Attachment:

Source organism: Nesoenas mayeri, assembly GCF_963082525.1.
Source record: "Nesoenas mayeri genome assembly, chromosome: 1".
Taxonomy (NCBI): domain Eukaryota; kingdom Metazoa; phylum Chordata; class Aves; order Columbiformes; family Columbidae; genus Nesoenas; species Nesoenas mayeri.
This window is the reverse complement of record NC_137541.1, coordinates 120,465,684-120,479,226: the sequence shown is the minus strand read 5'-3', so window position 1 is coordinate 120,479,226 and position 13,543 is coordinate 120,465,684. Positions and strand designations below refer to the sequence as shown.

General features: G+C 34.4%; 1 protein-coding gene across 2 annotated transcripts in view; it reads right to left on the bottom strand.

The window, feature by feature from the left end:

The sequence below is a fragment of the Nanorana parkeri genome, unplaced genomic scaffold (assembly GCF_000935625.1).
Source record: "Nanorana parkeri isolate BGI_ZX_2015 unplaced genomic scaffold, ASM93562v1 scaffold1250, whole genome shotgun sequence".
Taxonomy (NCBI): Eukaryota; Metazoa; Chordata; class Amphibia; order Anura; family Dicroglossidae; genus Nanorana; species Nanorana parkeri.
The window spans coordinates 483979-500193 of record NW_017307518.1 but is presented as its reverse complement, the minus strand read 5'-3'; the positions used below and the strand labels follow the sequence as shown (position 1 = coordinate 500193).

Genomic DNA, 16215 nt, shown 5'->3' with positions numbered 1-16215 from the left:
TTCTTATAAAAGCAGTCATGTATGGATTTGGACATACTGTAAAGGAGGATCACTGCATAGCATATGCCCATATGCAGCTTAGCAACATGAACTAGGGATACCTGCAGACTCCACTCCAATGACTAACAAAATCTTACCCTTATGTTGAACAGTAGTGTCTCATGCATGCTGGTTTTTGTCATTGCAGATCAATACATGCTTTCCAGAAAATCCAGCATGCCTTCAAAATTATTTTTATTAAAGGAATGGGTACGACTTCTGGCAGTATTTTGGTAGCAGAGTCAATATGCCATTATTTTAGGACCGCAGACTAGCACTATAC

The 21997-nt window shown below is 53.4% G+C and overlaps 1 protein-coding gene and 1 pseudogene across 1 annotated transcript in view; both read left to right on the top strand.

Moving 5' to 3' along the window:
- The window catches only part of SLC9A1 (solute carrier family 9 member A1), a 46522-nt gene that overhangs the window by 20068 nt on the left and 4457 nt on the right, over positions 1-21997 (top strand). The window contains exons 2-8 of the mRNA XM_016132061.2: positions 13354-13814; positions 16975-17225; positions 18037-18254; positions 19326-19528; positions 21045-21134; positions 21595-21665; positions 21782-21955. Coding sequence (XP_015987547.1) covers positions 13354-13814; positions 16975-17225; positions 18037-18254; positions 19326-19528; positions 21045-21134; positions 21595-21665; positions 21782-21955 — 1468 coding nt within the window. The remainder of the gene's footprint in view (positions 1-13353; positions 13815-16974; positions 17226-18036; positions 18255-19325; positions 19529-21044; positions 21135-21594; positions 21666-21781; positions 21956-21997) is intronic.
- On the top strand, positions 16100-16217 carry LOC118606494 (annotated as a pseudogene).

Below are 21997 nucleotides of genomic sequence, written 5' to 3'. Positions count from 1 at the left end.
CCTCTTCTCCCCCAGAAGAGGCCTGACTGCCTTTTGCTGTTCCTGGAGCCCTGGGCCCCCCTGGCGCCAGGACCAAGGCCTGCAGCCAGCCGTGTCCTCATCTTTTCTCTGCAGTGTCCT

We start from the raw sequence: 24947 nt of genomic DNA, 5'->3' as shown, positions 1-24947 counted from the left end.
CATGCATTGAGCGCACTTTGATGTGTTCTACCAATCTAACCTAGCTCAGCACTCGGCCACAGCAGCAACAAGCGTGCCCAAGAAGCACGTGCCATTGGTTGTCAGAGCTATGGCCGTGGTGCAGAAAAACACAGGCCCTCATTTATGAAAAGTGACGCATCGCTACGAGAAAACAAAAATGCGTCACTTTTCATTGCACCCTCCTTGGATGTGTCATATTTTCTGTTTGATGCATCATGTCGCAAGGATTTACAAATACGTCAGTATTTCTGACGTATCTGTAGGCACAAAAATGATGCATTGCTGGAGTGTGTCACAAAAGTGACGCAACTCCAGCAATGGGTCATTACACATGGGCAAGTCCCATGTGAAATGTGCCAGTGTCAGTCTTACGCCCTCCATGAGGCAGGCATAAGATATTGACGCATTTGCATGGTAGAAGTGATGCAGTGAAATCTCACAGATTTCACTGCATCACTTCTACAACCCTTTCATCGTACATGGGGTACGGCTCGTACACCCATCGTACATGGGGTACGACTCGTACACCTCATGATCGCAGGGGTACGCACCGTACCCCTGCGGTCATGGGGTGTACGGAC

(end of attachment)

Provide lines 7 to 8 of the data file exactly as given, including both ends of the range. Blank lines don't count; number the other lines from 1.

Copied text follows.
The sequence below is a fragment of the Nanorana parkeri genome, unplaced genomic scaffold (assembly GCF_000935625.1).
Source record: "Nanorana parkeri isolate BGI_ZX_2015 unplaced genomic scaffold, ASM93562v1 scaffold1250, whole genome shotgun sequence".